What Is Grey Box Testing? Definition, Techniques and Pros and Cons
Updated June 20, 2023
If you're seeking employment as a software developer or engineer, your interviewer may ask questions about specific concepts or skills. Grey box testing is a popular topic and an important skill for software developers, so it's important to know how to answer if you're asked about the process. Understanding what grey box testing is and why it's important can help candidates formulate more effective answers to impress a potential employer and showcase their proficiency.
In this article, we define grey box testing, describe its importance, explore techniques and examine pros and cons.
What is grey box testing?
Grey box testing is a software debugging method that combines two other types of testing for a more complete testing process. The other two types are:
White box testing: White box testing is an internal testing method that allows developers to verify the internal codes, integrations and infrastructure of software with proprietary external systems. It's often an automated process and provides instant feedback on any bugs or vulnerabilities in the software.
Black box testing: Black box testing is a similar testing method that allows developers to test software without any prior knowledge of the software's internal machinations or code. Instead, the tester observes the software's primary functions and outputs, analyzing the software to determine its response to specific user interactions and other factors.
Grey box testing combines these two methods, allowing developers to test software functionality, security and quality simultaneously with partial internal knowledge of the software. Knowing how to perform a grey box test and black and white box testing can be a significant professional advantage for job candidates, as employers may seek developers who understand the complete testing process and all methods.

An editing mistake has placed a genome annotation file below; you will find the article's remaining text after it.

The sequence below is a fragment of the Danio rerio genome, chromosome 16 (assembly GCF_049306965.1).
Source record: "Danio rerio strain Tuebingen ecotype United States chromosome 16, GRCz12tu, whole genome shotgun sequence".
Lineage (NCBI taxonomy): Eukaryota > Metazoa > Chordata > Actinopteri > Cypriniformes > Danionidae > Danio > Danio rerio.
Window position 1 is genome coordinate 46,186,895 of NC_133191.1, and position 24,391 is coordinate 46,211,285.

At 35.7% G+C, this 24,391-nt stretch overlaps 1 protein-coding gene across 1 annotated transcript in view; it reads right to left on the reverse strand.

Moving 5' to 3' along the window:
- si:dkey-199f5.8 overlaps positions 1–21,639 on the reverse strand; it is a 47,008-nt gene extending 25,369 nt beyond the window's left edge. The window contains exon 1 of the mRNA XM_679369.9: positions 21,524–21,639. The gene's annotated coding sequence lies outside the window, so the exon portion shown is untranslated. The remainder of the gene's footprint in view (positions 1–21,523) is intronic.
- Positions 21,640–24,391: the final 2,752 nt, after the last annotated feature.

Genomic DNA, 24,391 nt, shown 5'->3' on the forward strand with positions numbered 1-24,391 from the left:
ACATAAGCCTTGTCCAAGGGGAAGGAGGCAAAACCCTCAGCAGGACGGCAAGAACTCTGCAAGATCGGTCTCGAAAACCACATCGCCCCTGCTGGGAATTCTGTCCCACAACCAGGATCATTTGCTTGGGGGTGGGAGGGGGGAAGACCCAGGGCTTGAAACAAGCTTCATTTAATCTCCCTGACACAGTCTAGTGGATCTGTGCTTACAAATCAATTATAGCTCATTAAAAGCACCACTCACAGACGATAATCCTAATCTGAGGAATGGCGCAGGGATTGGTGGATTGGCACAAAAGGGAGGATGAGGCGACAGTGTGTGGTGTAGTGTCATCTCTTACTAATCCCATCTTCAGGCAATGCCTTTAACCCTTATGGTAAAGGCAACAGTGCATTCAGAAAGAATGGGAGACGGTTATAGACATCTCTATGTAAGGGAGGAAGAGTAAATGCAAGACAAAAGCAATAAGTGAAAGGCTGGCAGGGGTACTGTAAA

Related: How To Become a Backend Developer
Why is grey box testing important?
Grey box testing can be incredibly important for software testing for many reasons, including:
Combines the benefits of black and white box testing: Grey box testing has the advantage of combining methods from both white and black box testing, getting the best of both methods and allowing for a more robust and efficient testing process.
Tests front and back-end development: Grey box testing allows developers to test both sides of a software application for a more complete analysis of potential vulnerabilities and errors.
Serves as a key skill for employment: Grey box testing is also important because it can help make more desirable job candidates as employers look for more versatile employees.
Identifies specific vulnerabilities from a user perspective: Grey box testing allows testers to identify more specific vulnerabilities by shifting the testing perspective from developer to user or attacker.
Techniques for grey box testing
Grey box testing consists of four different techniques, which include:
The primary testing method in grey box testing is matrix testing. This method requires that developers define all the variables that exist in their proprietary programs. The variables are typically responsible for errors, functionality and other factors that can affect the testing process. By identifying and understanding each variable in the software, the developers performing tests have a general idea of what to expect. Fewer surprises and a healthier understanding of the software's internal structures can help reduce testing time and improve overall accuracy.